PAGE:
Kids Are Heroes

It’s Kids Are Heroes Week, and October 23rd is Kids Are Heroes Day.  When I found out about this, it reminded me of one of the reasons I wrote Believing In Horses.  Sometimes it seems people are so focused on the negative, they fail to see the positive.   So many of our youth are actively involved in trying to help today; at Freedom Hills Horse Rescue’s last fundraiser, young girls were selling food rather than riding horses – talk about commitment!  A colleague recently told me about her daughter’s efforts to try and save a local park.  If you take a moment and click on the Kids Are Heroes web site, you’ll be overwhelmed by just a few of the incredible projects kids take on these days — all positive.

A nine-year-old girl started Kids Are Heroes –talk about a hero.  One of the stories on the web site is about another young girl, Maria, who started “Read Indeed,” a literary organization in which Maria wishes to collect and distribute ONE MILLION books to needy kids by the time she is eighteen.  So far she has collected and distributed over 400,000 since early last year!  She’s helped kids locally and as far away as Africa, Costa Rica, and the Phillipines.  You go, Maria!  [Read more…]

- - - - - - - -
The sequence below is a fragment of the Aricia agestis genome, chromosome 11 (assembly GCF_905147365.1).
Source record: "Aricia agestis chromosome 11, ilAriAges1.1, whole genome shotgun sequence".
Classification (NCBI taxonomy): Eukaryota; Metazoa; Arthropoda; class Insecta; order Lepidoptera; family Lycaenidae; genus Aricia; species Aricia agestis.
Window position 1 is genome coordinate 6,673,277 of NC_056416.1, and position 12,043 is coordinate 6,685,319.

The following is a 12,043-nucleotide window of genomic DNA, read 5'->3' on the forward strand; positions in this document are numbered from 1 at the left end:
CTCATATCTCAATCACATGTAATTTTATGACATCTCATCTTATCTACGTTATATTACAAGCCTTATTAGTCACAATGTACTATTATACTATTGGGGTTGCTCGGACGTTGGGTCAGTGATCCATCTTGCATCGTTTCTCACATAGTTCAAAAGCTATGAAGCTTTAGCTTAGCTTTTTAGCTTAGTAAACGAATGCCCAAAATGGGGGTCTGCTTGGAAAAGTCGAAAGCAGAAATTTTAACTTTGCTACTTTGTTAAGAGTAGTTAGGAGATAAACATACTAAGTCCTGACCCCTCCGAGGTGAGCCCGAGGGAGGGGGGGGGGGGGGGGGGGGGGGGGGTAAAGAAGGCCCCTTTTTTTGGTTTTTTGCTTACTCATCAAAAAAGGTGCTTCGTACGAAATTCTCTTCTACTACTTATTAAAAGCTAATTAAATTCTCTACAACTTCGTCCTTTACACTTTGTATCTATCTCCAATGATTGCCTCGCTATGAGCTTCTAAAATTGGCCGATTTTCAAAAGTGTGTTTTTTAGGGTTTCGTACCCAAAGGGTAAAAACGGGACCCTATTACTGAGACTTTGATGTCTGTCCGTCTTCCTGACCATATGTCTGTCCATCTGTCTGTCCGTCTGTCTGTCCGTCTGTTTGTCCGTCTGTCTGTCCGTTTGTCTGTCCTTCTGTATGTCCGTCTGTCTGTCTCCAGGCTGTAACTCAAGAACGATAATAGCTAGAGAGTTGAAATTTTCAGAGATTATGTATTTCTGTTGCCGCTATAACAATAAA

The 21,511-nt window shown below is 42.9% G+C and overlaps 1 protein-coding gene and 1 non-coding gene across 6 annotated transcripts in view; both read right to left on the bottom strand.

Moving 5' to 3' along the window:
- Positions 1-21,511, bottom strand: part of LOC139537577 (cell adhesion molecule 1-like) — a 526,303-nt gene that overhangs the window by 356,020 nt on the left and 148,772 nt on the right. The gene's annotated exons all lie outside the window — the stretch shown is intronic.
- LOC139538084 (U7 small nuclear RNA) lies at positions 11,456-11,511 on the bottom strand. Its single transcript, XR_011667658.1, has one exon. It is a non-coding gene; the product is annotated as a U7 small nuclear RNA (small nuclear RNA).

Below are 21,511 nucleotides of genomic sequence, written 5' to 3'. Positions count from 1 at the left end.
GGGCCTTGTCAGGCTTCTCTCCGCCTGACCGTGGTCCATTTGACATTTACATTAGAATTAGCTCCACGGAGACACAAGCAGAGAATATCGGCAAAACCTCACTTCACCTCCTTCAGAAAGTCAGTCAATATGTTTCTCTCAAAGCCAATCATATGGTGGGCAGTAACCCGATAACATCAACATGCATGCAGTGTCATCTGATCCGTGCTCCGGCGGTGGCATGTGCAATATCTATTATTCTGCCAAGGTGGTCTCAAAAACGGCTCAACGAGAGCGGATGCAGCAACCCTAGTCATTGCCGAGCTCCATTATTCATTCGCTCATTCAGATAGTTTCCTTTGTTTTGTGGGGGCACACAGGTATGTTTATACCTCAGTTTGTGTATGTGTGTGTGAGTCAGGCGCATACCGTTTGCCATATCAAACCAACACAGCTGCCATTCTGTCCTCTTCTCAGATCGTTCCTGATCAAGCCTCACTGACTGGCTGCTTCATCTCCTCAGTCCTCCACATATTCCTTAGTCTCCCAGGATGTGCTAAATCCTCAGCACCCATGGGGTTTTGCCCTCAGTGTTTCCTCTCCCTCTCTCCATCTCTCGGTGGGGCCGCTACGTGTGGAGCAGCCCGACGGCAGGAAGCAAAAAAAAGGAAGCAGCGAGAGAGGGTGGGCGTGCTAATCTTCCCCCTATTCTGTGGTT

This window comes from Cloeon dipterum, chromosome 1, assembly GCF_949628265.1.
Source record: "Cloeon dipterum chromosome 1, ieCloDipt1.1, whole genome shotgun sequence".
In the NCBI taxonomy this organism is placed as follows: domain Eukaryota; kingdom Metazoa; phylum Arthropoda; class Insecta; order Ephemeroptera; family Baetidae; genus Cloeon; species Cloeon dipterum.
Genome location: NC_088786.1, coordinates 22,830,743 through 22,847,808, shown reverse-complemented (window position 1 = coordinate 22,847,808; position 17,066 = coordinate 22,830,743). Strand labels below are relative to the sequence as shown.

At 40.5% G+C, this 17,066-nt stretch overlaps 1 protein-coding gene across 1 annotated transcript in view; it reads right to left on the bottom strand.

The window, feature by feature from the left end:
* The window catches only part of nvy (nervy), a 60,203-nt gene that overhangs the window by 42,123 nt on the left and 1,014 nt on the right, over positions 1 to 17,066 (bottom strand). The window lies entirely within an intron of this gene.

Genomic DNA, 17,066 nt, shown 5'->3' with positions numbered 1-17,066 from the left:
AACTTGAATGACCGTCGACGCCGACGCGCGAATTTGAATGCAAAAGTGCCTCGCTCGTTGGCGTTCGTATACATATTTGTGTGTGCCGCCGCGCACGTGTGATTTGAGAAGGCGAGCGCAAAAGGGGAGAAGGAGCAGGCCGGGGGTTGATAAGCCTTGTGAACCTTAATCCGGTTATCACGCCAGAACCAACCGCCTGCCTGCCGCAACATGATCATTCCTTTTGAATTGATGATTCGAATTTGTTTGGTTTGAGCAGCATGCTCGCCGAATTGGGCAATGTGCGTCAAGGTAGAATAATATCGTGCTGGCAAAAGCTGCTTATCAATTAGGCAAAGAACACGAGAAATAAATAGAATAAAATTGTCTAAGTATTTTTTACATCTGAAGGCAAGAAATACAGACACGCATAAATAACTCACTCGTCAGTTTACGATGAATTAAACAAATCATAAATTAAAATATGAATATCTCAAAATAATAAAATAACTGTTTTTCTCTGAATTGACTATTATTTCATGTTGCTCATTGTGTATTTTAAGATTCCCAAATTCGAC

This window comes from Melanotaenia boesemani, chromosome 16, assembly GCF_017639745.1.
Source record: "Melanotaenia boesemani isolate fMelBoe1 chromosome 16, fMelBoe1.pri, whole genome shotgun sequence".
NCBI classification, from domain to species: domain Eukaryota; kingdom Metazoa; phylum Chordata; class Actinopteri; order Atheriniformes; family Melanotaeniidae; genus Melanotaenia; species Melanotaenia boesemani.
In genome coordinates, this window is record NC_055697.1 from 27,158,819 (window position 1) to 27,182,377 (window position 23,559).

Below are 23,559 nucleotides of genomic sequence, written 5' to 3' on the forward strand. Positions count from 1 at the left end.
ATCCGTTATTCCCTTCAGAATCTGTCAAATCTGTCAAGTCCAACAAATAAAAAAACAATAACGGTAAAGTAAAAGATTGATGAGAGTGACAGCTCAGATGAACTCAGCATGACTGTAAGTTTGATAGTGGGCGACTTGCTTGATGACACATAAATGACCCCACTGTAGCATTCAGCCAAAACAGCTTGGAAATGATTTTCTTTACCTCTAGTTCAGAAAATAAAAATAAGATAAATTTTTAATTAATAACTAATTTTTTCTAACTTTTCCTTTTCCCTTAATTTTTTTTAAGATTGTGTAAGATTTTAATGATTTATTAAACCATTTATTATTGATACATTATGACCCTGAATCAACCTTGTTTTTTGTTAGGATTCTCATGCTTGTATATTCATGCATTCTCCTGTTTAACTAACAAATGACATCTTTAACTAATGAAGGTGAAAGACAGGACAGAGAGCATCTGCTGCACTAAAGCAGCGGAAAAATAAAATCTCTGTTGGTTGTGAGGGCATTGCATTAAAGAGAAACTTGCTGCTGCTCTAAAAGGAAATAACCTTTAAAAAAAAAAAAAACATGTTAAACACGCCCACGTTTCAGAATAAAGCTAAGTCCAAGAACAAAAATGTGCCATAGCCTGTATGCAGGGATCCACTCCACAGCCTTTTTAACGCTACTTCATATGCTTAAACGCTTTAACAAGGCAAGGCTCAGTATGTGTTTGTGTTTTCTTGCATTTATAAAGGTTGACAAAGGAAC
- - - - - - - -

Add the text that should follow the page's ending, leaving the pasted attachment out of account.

Combining Passion and Work

I had originally planned to write more about the World Equestrian Games, but I can’t seem to get past something that’s foremost in my mind right now:  having a passion for what you do.  I attended the “Get Motivated, Inc.” seminar in Washington, DC, this week, and if you ever have the opportunity to attend one of these events, I’d highly recommend it.  I attended because I had attended a similar event over ten years ago, and many of the speakers’ insights changed my life for the better.  Both events stressed the importance of trying to find a way to combine your passion with your work.  [Read more…]

Reflections

Last month, I had the opportunity to attend Part 1 training for the Equine Assisted Growth and Learning Association (EAGALA).   According to EAGALA’s Vision Statement, “EAGALA is committed to setting the standard of professional excellence in how horses and humans work together to improve the quality of life and mental health of individuals, families, and groups worldwide.”  (For more detailed information, please see www.EAGALA.org).  Significant differences between the EAGALA Model and other equine therapies include the team approach (a mental health professional, an equine specialist, and the horse), and the fact that NO riding is involved.  When asked why EAGALA conducts equine therapy on the ground versus on horseback, one of the instructors replied, “You can’t see yourself in the mirror when you are sitting on it.” One of the reasons EAGALA uses horses in therapy and learning is because the organization believes horses mirror what they are seeing and the situations they are presented. [Read more…]